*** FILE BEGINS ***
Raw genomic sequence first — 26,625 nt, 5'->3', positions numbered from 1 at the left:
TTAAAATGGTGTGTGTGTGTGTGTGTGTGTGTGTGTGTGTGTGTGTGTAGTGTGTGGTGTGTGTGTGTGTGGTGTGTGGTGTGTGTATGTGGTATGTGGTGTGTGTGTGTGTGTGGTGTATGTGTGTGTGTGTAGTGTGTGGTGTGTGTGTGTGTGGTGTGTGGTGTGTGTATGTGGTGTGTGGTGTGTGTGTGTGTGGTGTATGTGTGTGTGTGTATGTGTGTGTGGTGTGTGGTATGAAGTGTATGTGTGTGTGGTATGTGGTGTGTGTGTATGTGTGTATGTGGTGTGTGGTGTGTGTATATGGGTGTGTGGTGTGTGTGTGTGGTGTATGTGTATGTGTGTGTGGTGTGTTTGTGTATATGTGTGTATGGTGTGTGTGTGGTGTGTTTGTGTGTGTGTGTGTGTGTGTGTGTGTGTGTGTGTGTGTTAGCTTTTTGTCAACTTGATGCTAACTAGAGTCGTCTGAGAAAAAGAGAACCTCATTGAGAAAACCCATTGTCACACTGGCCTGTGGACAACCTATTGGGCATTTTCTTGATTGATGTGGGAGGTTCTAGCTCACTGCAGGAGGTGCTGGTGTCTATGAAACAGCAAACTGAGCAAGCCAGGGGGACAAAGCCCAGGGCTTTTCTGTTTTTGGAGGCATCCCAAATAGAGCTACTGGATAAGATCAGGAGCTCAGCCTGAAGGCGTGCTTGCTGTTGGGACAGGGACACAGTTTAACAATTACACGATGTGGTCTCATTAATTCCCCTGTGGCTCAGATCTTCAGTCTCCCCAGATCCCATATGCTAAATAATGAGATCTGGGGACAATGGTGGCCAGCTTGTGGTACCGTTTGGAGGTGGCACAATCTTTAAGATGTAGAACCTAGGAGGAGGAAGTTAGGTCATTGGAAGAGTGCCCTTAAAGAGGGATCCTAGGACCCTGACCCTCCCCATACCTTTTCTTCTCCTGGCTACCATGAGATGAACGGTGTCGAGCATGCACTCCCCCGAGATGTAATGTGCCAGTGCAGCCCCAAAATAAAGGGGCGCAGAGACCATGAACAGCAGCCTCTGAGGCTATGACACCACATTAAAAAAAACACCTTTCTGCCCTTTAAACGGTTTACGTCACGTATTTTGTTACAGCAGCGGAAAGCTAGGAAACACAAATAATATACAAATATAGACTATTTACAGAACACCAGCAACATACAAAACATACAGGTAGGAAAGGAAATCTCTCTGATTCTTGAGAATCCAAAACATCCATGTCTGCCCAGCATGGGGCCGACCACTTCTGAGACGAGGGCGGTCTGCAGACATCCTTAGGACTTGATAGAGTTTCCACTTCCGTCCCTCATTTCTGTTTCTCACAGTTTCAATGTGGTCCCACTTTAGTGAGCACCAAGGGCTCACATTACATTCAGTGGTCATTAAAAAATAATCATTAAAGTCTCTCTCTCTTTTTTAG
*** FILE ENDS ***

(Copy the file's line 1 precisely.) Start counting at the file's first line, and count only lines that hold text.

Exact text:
Raw genomic sequence first — 26,625 nt, 5'->3', positions numbered from 1 at the left: